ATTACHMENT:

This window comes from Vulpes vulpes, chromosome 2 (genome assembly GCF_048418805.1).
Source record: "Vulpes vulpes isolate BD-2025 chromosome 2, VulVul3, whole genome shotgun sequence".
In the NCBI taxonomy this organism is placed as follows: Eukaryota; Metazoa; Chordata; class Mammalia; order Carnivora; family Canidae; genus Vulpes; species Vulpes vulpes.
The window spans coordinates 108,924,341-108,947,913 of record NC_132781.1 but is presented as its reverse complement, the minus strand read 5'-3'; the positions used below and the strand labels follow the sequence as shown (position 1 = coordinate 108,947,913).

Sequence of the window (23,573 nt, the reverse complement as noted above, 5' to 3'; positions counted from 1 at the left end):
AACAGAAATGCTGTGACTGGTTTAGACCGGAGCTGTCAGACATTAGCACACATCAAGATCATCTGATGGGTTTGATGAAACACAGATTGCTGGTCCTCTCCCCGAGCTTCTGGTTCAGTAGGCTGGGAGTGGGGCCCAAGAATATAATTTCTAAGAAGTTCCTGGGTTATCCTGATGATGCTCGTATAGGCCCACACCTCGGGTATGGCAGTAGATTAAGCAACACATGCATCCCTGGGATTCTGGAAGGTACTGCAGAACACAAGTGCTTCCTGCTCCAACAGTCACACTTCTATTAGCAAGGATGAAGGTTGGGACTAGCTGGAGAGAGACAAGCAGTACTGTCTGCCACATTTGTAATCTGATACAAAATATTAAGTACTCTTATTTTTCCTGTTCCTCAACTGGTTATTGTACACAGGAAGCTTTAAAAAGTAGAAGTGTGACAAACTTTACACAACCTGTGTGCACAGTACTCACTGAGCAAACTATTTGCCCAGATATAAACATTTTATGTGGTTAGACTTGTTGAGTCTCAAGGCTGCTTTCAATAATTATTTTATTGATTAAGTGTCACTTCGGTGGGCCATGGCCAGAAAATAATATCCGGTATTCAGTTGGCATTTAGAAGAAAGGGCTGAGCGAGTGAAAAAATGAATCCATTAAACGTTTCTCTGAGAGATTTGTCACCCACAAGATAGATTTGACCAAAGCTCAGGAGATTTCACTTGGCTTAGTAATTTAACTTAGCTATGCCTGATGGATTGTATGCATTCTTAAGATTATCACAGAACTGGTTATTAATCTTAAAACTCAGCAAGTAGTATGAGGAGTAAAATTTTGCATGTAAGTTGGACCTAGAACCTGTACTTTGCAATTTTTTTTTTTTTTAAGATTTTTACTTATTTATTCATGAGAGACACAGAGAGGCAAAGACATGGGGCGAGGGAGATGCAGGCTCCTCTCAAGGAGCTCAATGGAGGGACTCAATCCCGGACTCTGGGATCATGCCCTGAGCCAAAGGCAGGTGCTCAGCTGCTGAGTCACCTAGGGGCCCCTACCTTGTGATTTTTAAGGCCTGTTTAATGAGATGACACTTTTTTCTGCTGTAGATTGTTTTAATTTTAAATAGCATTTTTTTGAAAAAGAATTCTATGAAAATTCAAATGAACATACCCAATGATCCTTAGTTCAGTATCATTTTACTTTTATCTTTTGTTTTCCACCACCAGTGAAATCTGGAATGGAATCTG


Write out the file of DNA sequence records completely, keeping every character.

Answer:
This window comes from Vulpes vulpes, chromosome 2 (genome assembly GCF_048418805.1).
Source record: "Vulpes vulpes isolate BD-2025 chromosome 2, VulVul3, whole genome shotgun sequence".
In the NCBI taxonomy this organism is placed as follows: Eukaryota; Metazoa; Chordata; class Mammalia; order Carnivora; family Canidae; genus Vulpes; species Vulpes vulpes.
The window spans coordinates 108,924,341-108,947,913 of record NC_132781.1 but is presented as its reverse complement, the minus strand read 5'-3'; the positions used below and the strand labels follow the sequence as shown (position 1 = coordinate 108,947,913).

Sequence of the window (23,573 nt, the reverse complement as noted above, 5' to 3'; positions counted from 1 at the left end):
AACAGAAATGCTGTGACTGGTTTAGACCGGAGCTGTCAGACATTAGCACACATCAAGATCATCTGATGGGTTTGATGAAACACAGATTGCTGGTCCTCTCCCCGAGCTTCTGGTTCAGTAGGCTGGGAGTGGGGCCCAAGAATATAATTTCTAAGAAGTTCCTGGGTTATCCTGATGATGCTCGTATAGGCCCACACCTCGGGTATGGCAGTAGATTAAGCAACACATGCATCCCTGGGATTCTGGAAGGTACTGCAGAACACAAGTGCTTCCTGCTCCAACAGTCACACTTCTATTAGCAAGGATGAAGGTTGGGACTAGCTGGAGAGAGACAAGCAGTACTGTCTGCCACATTTGTAATCTGATACAAAATATTAAGTACTCTTATTTTTCCTGTTCCTCAACTGGTTATTGTACACAGGAAGCTTTAAAAAGTAGAAGTGTGACAAACTTTACACAACCTGTGTGCACAGTACTCACTGAGCAAACTATTTGCCCAGATATAAACATTTTATGTGGTTAGACTTGTTGAGTCTCAAGGCTGCTTTCAATAATTATTTTATTGATTAAGTGTCACTTCGGTGGGCCATGGCCAGAAAATAATATCCGGTATTCAGTTGGCATTTAGAAGAAAGGGCTGAGCGAGTGAAAAAATGAATCCATTAAACGTTTCTCTGAGAGATTTGTCACCCACAAGATAGATTTGACCAAAGCTCAGGAGATTTCACTTGGCTTAGTAATTTAACTTAGCTATGCCTGATGGATTGTATGCATTCTTAAGATTATCACAGAACTGGTTATTAATCTTAAAACTCAGCAAGTAGTATGAGGAGTAAAATTTTGCATGTAAGTTGGACCTAGAACCTGTACTTTGCAATTTTTTTTTTTTTTAAGATTTTTACTTATTTATTCATGAGAGACACAGAGAGGCAAAGACATGGGGCGAGGGAGATGCAGGCTCCTCTCAAGGAGCTCAATGGAGGGACTCAATCCCGGACTCTGGGATCATGCCCTGAGCCAAAGGCAGGTGCTCAGCTGCTGAGTCACCTAGGGGCCCCTACCTTGTGATTTTTAAGGCCTGTTTAATGAGATGACACTTTTTTCTGCTGTAGATTGTTTTAATTTTAAATAGCATTTTTTTGAAAAAGAATTCTATGAAAATTCAAATGAACATACCCAATGATCCTTAGTTCAGTATCATTTTACTTTTATCTTTTGTTTTCCACCACCAGTGAAATCTGGAATGGAATCTG